Another Round isn’t groundbreaking in their obvious message on addiction and the side effects of intoxication, but many nuanced topics that cover family and friendship amidst the dangers of pleasure in any shape or form, are. An all round beautifully crafted film that impresses with its level of quality. I must admit, drunken Mads dancing jazz ballet tops 2020 for me. Time to wine down.

Pieces of a Woman

10. Pieces of a Woman (coming to Netflix January 7, 2021)

A harrowing story filled with stunning scenery and camerawork. Credit to Wéber, whose naturalistic dialogue keeps the intensity alive, even if the film loses some of its magic after that unimaginably painful event. Depressing, overwhelming, soul crushing storytelling.


9. BULA (screened at PÖFF20 – wide release in 2021)

BULA goes full force ahead from the moment it kicks into gear, never losing steam, joining an eccentric league of dark comedy knockouts. If a hippie-detecting chicken after a bad trip in some dodgy abandoned building doesn’t have you in stitches, then I don’t know what will. Brilliant.

Athlete A

8. Athlete A (streaming on Netflix)

‪Remember Oscar-winning film ‘Spotlight’? This doco is just as enraging and heartbreaking, while a group of investigative reporters uncover the horrific abuse of children by USA Gymnastics. The survivors’ stories hit hard, but need to be heard loud and clear. Terrific!‬


7. Unpregnant (streaming on HBO Max)

Haley Lu Richardson and Barbie Ferreira’s on screen chemistry make this wholesome AF cross state road trip movie a winner. It’s an important, informative and heartfelt story that needs to be told. This filled my heart with so much love

The Invisible Man

6. The Invisible Man (available on VOD)

Whannell directs his retelling of the classic horror tale with much confidence, while Moss rules the screen. Sound and atmosphere are co-stars as it helps keeping you on the edge from the start up until the shocking and satisfying finale. One of the strongest psychological horror films in recent history.


5. Lapsis (screened at Fantasia International Film Festival 2020)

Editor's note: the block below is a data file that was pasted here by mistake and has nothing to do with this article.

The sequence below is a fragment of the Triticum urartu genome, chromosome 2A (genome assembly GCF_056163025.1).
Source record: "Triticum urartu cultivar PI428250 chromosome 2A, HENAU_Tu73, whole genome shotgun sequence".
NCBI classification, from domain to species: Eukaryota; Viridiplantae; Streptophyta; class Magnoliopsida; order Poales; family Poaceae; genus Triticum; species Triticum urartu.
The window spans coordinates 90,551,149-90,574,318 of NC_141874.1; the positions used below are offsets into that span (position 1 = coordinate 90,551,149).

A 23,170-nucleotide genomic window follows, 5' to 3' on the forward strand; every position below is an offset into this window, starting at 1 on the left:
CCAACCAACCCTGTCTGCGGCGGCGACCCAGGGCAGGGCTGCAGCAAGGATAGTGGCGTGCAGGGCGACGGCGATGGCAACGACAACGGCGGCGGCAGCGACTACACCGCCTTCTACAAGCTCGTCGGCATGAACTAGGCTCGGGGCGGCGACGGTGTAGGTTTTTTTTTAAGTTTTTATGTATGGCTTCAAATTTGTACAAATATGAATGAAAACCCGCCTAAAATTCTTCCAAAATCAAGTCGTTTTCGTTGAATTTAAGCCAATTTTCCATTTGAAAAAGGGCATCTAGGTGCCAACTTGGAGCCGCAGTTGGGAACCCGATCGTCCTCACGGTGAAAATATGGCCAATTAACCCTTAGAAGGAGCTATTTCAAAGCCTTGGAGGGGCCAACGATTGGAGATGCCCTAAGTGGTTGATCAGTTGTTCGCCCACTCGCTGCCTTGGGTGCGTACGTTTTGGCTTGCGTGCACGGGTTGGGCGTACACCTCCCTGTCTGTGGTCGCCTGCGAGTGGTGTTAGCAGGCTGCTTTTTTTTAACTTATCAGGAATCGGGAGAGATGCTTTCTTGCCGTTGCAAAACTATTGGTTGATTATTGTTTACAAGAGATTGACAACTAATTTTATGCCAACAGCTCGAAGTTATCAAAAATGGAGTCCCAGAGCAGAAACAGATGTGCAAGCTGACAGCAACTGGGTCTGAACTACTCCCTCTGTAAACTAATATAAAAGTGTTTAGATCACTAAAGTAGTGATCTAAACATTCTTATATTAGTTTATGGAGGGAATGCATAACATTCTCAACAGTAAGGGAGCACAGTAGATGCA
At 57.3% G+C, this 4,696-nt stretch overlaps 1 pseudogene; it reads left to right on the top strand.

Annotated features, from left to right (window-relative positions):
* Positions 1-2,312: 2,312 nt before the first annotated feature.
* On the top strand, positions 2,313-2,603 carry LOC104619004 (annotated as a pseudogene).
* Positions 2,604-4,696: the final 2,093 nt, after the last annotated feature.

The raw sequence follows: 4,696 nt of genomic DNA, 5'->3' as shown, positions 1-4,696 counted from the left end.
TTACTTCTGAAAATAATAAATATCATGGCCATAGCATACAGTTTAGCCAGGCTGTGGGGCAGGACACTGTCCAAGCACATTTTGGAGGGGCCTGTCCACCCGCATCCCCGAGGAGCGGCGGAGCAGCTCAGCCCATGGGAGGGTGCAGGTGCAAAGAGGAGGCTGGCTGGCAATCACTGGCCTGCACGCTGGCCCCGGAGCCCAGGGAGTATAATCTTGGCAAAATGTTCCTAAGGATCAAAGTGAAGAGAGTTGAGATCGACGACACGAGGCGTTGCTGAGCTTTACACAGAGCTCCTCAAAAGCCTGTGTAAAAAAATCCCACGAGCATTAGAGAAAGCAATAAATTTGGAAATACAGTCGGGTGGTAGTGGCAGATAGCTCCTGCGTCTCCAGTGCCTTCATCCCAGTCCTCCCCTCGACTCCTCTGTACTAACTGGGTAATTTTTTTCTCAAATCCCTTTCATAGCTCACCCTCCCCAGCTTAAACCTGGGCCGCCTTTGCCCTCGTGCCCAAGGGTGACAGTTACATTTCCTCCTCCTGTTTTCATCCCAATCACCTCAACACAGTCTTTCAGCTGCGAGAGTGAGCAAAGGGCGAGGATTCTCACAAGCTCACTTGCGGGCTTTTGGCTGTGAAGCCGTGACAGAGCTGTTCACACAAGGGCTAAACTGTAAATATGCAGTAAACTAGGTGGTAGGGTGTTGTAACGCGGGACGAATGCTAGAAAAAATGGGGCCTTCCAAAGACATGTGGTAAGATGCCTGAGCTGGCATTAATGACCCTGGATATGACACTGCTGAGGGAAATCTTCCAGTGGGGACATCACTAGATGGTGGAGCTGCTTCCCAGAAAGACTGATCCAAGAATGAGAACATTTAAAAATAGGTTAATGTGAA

Lapsis has something to say about monopolies, exploitation of employees and private health care without being preachy. The way Noah Hutton successfully makes you listen, while blending all of these serious subjects into a clever scifi/mystery adventure is not only remarkable, but also unlike anything I’ve seen this year. An exceptionally effective debut feature film.

Dinner in America

4. Dinner in America (screened at Fantasia International Film Festival 2020)

‘Dinner In America‘ is the fucking tits! If you decide to watch one film on FIFF’s program, it better be this one. This crazy coming-of-age romantic punk dark comedy is by far one of the most heartfelt and unique films I’ve seen all year. I can’t wait to watch it again. Stay punk.

Ma Rainey’s Black Bottom (2020): Viola Davis as Ma Rainey. Cr. David Lee / Netflix

3. Ma Rainey’s Black Bottom (streaming on Netflix)

Ma Rainey’s Black Bottom‘ is a formidable drama that represents the time period accurately through the inspiring and heartbreaking stories these musicians share with each other. This being Boseman’s final, and best performance of his career, makes every scene he’s in even harder to witness, resulting in a saddening final act that’ll leave you in tears. 

2. Disclosure (streaming on Netflix)

If there’s a documentary you should be watching sooner rather than later, it’s this eye-opener. This film is powerful in so many ways. Thought provoking, riveting and educational like no other! 👏🏳️‍🌈

Une Vie Démente (Madly in Life)
  1. Une Vie Démente (screened at Festival International du Film Francophone 2020)

In ways, ‘Madly in Life‘ is a coming of age story. Sirot and Balboni’s film will touch a lot of people, and not just those who’ve seen relatives affected by dementia. Accepting change is never easy, but loving someone doesn’t change just because they have.

That’s it for 2020! If your favourite didn’t make the list, I might not have seen it yet or we just didn’t share the same opinion. On to a new year of cinema and hopefully we get to experience them on the big screen again.

Happy New Year from our tiny into:screens-team!!!